ADF Journal: A look back at Shen Wei's "delicious" American Dance Festival opening | Arts
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Wednesday, June 24, 2015

ADF Journal: A look back at Shen Wei's "delicious" American Dance Festival opening

Posted by on Wed, Jun 24, 2015 at 10:05 AM

click to enlarge Shen Wei Dance Arts - PHOTO BY BRIANA BLASKO / COURTESY OF ADF
  • photo by Briana Blasko / courtesy of ADF
  • Shen Wei Dance Arts
Shen Wei Dance Arts
Thursday, June 11
Durham Performing Arts Center


In this case, we're not talking about food or sex when we say “delicious.” We're describing the dance works of Chinese-born choreographer Shen Wei. He presented Untitled No. 12-2 and the reconstructed Map for the kick-off of the American Dance Festival on Thursday, June 11, at the Durham Performing Arts Center, and both works were not only highly pleasing to the senses but also delightful.

This deliciousness is why the choreographer and painter has risen to such heights: Shen Wei Dance Arts has garnered enough awards to impress even the most casual observer. Shen Wei was the lead choreographer for the opening ceremonies of the 2008 Beijing Olympics, among the world’s most amazing spectacles. He also won a MacArthur “Genius” Fellowship as well as a Guggenheim, and is about to return to the Metropolitan Art Museum with his company for a second time with another site-specific work.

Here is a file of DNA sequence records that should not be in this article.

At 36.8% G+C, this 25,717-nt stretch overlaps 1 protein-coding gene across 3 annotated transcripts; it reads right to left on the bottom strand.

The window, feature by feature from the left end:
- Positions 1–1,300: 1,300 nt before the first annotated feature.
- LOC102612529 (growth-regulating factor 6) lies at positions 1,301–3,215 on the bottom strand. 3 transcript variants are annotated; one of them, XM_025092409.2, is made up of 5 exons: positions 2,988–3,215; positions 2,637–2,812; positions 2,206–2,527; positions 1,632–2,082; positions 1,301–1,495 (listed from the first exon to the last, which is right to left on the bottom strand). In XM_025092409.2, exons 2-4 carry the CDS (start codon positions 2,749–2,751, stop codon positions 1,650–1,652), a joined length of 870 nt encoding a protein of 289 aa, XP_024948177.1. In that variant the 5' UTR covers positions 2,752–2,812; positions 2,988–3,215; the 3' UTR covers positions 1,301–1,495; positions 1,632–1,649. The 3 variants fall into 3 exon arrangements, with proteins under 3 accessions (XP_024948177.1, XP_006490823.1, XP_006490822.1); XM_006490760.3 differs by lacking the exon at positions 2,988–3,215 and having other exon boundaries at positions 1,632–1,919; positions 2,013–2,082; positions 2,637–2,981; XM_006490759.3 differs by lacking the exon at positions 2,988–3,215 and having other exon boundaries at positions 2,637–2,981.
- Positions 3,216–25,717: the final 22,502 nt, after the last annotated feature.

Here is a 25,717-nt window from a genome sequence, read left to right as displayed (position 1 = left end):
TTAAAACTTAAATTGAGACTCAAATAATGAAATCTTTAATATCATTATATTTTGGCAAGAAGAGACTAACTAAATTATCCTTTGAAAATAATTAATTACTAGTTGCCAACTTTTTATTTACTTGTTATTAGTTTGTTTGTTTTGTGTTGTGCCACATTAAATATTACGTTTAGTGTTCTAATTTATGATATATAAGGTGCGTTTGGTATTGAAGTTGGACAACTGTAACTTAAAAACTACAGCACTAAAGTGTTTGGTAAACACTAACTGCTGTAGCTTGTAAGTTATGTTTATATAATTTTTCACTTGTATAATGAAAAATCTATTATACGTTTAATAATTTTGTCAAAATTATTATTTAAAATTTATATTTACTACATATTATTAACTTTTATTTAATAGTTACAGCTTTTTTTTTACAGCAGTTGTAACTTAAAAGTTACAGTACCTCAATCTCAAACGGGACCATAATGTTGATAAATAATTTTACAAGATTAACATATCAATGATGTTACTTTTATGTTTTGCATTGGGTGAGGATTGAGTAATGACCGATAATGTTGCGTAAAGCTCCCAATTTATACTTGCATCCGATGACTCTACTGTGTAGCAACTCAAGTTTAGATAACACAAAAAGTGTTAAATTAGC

A liquid quality exists in Shen Wei’s body as well as his dances and paintings. It allows him to draw space, whether with dancers’ bodies or a black-inked paintbrush or the unconstructed clothes that he wears. This undulating, flowing quality extends to how he creates and dissolves forms. As Shen Wei told ADF students Friday afternoon after his show, he’s interested in lines and brush strokes and how movement “tells the space.”

Shen Wei also told these students how “I’m still trying to understand human bodies.” As for the inspiration for his “Natural Body Development Technique,” as he calls it, he gave a nod to yoga, Chinese opera, classical training and modern-dance artists such as Paul Taylor and Martha Clarke. The technique, Shen Wei confided, is what allows his dancers to do the crazy movements that ADF audiences saw in Map, where dancers engaged in ceaseless action, including somersaults and rolls with no pauses. “It doesn’t really damage your body,” he explained.

In the past, Shen Wei has created his own sets, costumes and video. He likes to test the boundaries of dance and art based on what, as he explains, are the experiences of his own body. Among the most delicious moments on ADF's opening night  was simply how Shen Wei’s dancers walked across the stage, extending this pedestrian act into the realm of art—pure delight.


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